On the way home I had time to think about which route to take back to the cabaña. I decided on the Tongoy exit and then took another left (west) to Playa Blanca where earlier this week I had seen a ‘strange’ Eulychnia. By now the sun had come out from behind the usual low cloud cover and had pushed the temperature up to c 28 C. It did not take long to find the plants that were hellbound on confusing me. Flowering was at the side of the stems that were upright in habit and which showed no sign of ‘horse tail like spination’ on stems that had flowered before. So that fitted in wonderfully with E. acida, so they had to have large scaly, mostly glabrous fruits. Well, sort off. While the top of the hypanthium matched any description for acida, lower down, long honey coloured wool was abundant, a feature of E. breviflora. Acida is the common plant seen south of the Rio Elqui, with E. castanea hugging the strip nearest to the coast, but not found north of Guanaqueros in my records. E. breviflora is common north of the Elqui Valley, has the honey coloured hairy hypanthium but is on the main a much shorter shrub, with any E. acida that is found north appearing mainly inland, with a tree like habit. So much for stereotype descriptions. These were clearly ‘different’ from what I had seen and recorded before, so worthy of a name to allow me to refer to them in future reports. Earlier I had christened this population, that extends east to Tambillo on my day trip to Andacollo, Eulychnia breviflora ‘tambilloensis’. Perhaps it also calls into question the importance attached to hypanthium characteristics in past classifications of Eulychnia.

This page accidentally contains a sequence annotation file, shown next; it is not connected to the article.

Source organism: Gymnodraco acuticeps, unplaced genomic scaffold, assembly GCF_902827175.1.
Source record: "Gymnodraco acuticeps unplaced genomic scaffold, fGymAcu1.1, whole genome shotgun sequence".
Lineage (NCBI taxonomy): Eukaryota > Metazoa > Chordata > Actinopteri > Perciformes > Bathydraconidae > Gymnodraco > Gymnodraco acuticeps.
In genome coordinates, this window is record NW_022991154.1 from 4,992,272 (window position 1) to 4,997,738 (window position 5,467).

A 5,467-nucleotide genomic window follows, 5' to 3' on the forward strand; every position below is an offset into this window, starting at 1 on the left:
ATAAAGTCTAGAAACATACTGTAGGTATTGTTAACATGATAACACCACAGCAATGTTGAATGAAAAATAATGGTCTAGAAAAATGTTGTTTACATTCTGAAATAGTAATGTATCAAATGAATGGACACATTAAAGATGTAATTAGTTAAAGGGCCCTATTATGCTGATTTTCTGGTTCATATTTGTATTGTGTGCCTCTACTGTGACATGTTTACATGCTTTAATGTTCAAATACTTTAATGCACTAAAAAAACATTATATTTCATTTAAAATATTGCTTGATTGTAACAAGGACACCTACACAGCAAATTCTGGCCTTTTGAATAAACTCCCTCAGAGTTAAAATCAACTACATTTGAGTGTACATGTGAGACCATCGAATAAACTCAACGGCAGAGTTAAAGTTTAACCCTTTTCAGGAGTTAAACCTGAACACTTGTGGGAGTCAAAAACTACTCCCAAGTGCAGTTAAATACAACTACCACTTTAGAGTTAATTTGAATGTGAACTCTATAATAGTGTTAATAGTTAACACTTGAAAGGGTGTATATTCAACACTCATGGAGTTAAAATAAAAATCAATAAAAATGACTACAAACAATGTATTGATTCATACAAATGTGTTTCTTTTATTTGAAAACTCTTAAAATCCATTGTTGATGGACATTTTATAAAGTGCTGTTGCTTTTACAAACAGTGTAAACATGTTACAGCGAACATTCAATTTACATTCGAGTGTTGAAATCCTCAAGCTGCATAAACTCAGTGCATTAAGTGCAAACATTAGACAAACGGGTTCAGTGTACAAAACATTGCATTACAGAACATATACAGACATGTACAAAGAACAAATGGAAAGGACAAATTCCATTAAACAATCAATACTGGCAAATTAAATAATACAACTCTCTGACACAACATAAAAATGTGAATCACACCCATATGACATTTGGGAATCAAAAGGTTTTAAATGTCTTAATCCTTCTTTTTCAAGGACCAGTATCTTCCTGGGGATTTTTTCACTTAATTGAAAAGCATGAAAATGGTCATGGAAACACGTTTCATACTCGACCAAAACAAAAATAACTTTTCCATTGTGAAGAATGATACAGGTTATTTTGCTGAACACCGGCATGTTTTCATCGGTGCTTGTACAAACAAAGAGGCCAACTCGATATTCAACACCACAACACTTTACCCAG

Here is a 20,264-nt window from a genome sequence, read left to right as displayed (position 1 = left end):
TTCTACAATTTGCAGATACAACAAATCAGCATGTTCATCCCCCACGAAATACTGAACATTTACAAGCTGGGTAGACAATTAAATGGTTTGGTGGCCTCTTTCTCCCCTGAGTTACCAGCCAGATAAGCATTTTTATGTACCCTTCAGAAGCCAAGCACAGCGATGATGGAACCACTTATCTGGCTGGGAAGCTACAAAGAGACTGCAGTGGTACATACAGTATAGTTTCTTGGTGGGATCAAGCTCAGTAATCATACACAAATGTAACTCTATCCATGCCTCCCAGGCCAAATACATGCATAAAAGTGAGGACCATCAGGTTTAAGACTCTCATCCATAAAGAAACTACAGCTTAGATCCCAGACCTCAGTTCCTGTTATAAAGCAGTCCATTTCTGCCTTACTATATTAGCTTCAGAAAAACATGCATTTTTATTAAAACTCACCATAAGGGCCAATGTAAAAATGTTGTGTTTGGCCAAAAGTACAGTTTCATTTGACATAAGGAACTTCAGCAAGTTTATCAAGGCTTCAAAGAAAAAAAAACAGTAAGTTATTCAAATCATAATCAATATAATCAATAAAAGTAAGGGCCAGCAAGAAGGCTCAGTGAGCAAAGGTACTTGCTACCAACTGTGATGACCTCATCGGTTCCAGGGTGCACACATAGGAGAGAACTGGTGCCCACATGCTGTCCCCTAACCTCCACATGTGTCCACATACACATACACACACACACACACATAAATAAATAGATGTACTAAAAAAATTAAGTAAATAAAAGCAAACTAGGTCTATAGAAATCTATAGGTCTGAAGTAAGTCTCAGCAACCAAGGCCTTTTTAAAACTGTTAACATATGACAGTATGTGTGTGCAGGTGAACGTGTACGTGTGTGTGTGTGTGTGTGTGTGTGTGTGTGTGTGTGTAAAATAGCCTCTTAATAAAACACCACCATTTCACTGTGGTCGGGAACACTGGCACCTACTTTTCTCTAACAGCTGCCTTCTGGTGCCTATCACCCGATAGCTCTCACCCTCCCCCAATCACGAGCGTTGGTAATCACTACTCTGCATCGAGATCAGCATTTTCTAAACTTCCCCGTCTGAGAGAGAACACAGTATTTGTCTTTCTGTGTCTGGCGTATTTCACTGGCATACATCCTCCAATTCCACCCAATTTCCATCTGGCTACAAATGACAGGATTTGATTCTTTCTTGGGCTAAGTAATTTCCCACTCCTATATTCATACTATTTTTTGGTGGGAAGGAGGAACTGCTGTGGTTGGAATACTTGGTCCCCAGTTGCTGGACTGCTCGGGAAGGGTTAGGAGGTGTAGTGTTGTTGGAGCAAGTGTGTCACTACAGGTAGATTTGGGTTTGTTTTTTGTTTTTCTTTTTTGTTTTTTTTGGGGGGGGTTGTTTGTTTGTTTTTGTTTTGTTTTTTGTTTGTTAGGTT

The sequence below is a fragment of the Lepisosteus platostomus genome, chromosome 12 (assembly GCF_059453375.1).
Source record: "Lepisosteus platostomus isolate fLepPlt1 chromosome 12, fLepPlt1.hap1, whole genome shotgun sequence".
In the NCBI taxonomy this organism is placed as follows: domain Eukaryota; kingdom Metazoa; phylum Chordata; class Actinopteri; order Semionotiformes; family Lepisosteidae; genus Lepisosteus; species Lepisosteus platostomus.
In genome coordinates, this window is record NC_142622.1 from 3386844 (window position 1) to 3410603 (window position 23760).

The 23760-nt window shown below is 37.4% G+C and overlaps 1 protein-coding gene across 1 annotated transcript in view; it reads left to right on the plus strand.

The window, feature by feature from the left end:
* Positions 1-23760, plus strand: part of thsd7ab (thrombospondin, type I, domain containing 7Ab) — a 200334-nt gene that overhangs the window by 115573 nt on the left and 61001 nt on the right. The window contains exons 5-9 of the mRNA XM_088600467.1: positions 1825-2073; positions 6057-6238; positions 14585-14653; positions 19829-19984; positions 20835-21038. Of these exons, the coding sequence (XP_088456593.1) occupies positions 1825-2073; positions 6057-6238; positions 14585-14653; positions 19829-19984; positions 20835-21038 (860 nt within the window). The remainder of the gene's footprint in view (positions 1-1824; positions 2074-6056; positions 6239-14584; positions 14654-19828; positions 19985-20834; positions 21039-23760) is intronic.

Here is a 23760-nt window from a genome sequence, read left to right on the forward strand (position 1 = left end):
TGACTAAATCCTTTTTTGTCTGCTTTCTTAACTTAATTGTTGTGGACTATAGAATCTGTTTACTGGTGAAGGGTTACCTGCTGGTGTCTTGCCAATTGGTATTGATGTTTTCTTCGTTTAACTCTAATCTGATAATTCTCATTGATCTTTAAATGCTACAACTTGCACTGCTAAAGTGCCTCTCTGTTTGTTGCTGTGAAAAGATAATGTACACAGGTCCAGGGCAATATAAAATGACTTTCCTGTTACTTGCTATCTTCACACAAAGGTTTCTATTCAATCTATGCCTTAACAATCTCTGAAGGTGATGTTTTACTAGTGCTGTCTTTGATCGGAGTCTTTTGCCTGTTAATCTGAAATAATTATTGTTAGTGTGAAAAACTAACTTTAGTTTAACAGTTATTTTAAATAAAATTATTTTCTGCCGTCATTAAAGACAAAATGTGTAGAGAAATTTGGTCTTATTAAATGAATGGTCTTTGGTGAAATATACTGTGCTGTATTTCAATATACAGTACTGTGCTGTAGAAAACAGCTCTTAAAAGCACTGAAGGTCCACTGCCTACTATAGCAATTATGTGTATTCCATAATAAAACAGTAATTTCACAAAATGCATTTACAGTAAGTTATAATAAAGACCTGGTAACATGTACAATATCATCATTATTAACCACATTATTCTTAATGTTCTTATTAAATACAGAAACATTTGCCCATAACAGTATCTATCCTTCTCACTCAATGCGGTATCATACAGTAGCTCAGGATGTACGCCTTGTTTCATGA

S2972 Eulychnia breviflora tambilloensis
There is also still the oddity found on the beach at Bahia Teniente, a Eulychnia of E. acida like stature, but with the characteristic fruits of E. castanea. That had just been a single plant while today’s plants were abundant over two stop and consistent in their appearance without any ‘other interlopers’. Perhaps E. ‘tenientesensis‘ is no more than an (interesting) one off sport. I had also looked for, but failed to find similar plants at near by La Cebada.
Plenty of stuff to mull over with a glass or two of wine tonight and at future meetings in the UK. Helmut Walter was rumoured to be writing a book or article on the genus, so I wonder what has become of that.
Nature must have taken a lesson or two from Murphy – every time you think you have found some rules to apply to naming plants, Mother Nature taps you on the shoulder and asks: so how do you account for this?